Hi, my name is William Bessette, and I am a board member here at Guatemalan Humanitarian Tours and Be Humanitarian. I have served on the board for four years now. I assist with marketing and branding for both companies. And I am here to talk to you about when I visited Guatemala on a humanitarian aid trip. You are probably thinking, “This is part two, where is part one?” Well, I went on Part One four years ago when I first joined the board. Unfortunately, at that time, I did not write a blog to record my experience. But this time I did. This is the second time I have gone on a Guatemalan Humanitarian Tour. And this one was just as powerful. But also different.
This being the second trip, I was intrigued. How had things changed in four years? Well, first off, things changed quite a bit. Four years ago, Guatemalan Humanitarian Tours was going around the country, helping various organizations and charities in different locations. We were quite mobile. We visited orphanages and other NGOs that were helping their communities in education, nutrition, and finding work. As Tobie Spears, our fearless leader and founder states, “I was sprinkling seeds.” But this time, four years later, Tobie and Guatemalan Humanitarian Tours were planting a tree. We were going to put in roots and help an entire community.
Our home would be San Andrés Semetabaj, up in the hills and mountainsides surrounding Lake Atitlán and the town of Panajachel. It was here that Guatemalan Humanitarian Tours would set up shop and buy a piece of land to build a sewing center for local moms. The goal? To enable local mothers to do something for a living for themselves and their families. While we were there we painted, we excavated tons of dirt – literally, tons – and we visited local families in the town where we have planted vertical gardens. Vertical gardens – an idea gifted to us from Kenyans – take less space and water than square box gardens when producing the same amount of fruits and vegetables.
We spent time with Daniel, our sponsee, who immediately took to Brandon, my husband. But then again, everyone loves Brandon. He is a ray of light in a sometimes dark world. And Daniel responded to that light. For only $37 per month, we make sure Daniel is fed. We met his family and spent time with them, painting and playing with kids and chatting with his parents. They were the nicest people. And Daniel became a member of our family. He already was, but now the deal was sealed. He’s the cutest little guy and we are happy to have him, his sisters, and his parents in our lives.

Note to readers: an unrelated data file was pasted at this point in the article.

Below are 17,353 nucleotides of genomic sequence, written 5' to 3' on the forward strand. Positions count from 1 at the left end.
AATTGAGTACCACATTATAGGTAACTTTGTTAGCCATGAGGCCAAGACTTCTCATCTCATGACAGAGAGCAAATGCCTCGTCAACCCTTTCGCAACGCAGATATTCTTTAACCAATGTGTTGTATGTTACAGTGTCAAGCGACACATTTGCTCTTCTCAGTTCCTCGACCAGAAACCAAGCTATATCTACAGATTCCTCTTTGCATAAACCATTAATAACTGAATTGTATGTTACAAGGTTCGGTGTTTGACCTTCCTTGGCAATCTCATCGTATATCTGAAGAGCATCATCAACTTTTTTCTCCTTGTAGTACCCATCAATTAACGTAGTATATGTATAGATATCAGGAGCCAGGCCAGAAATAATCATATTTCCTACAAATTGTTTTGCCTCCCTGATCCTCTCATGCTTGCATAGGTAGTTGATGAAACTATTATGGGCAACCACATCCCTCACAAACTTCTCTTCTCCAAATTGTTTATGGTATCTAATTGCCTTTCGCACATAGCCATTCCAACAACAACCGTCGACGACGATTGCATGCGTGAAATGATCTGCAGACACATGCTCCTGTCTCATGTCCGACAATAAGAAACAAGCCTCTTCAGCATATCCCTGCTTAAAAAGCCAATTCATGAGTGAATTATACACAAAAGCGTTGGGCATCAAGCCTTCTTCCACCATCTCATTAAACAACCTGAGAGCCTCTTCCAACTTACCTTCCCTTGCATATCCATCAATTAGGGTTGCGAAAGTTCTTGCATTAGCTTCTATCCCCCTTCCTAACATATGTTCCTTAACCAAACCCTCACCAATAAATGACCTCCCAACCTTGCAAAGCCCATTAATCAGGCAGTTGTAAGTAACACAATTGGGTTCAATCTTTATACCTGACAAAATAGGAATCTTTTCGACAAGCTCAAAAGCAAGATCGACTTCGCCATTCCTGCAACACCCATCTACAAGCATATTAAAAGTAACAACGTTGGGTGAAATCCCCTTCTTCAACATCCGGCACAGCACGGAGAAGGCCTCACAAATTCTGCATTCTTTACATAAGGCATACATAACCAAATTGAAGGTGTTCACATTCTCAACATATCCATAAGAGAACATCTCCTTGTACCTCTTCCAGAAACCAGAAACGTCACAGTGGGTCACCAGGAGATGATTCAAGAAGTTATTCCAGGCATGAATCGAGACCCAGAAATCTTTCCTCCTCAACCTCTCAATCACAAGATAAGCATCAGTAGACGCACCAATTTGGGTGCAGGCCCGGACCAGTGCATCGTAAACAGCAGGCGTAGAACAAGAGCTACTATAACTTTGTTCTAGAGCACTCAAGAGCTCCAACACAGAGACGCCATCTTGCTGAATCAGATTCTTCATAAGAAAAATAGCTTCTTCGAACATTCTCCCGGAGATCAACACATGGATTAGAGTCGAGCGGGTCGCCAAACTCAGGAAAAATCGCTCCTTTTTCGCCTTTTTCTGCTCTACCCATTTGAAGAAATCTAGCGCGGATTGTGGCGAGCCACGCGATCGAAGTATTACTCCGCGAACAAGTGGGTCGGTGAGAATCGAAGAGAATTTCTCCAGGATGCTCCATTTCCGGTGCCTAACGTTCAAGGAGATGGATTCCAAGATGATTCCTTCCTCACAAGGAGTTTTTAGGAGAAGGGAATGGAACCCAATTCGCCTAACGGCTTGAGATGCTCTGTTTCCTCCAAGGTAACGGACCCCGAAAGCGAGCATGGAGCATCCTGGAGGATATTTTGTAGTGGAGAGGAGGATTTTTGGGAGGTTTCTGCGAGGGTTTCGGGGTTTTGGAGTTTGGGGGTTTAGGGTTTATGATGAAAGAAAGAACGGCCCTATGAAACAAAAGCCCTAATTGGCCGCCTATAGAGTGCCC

Every time we do one of these tours, we bring thousands of pounds of food and supplies and this trip was no exception. We brought down 3,000 pounds of food, clothing, medical, and educational supplies for our mothers and families. We are providing nearly 3,000 dinner boxes and sponsoring the education for dozens of children every month. And now, with this sewing center in San Andres, we are planting a tree that will hopefully bear the fruit of humanitarian aid, self-sufficience, nutrition, and education. Every time I come down here and see the work we do, I am amazed. This is part of the good service vacations do in the world.
But here’s the thing. We aren’t just down here doing good work. We also have fun. While a significant portion of the trip is spent visiting local mothers and seeing first-hand the work we do, another portion takes us to notable areas around the country. We get to visit Antigua, a bustling and beautiful town in old Spanish colonial style. Colorful streets and energetic vendors await. And the fun doesn’t stop there. We also get to go zip-lining through the jungle near the lake. We spend time down in Panajachel visiting the shops and supporting the local community.
Ever been to an active volcano? Part of these humanitarian tours involves a trip to Volcán Pacaya. Pacaya is an active complex volcano in Guatemala, which first erupted approximately 23,000 years ago and has erupted at least 23 times since the Spanish conquest of Guatemala. And here we were, walking up the side of it (for me, the second time) near to its cone. The day was gray, cold and windy, but you cannot control Mother Nature. We got to see the steam rising from the vents of the volcano floor and do our best to roast marshmallows. We were together and that is what mattered.
Finally, we would spend a day on Guatemala’s Pacific Coast at a beautiful riviera style home, playing in the pool and the ocean and having dinner, discussing our time there. We held a video fundraiser that’s raised over $6,000 towards a $10,000 goal. There isn’t much time left, but you can help us reach the goal by clicking or tapping this link. We had fun, but we still worked for our families.
My time as a board member of Guatemalan Humanitarian Tours, now transitioning into Be Humanitarian, has been nothing short of incredible. To be part of the work we do helping others bring so much joy to my heart. And meeting the child we sponsor literally put a smiling face to the work we do. It is an honor to be giving my time to this cause. Would you like to? Are you interested on going on a humanitarian trip to Guatemala? To sponsor a child or learn more, simply reach out to us and we would be happy to give you more information on the work we do.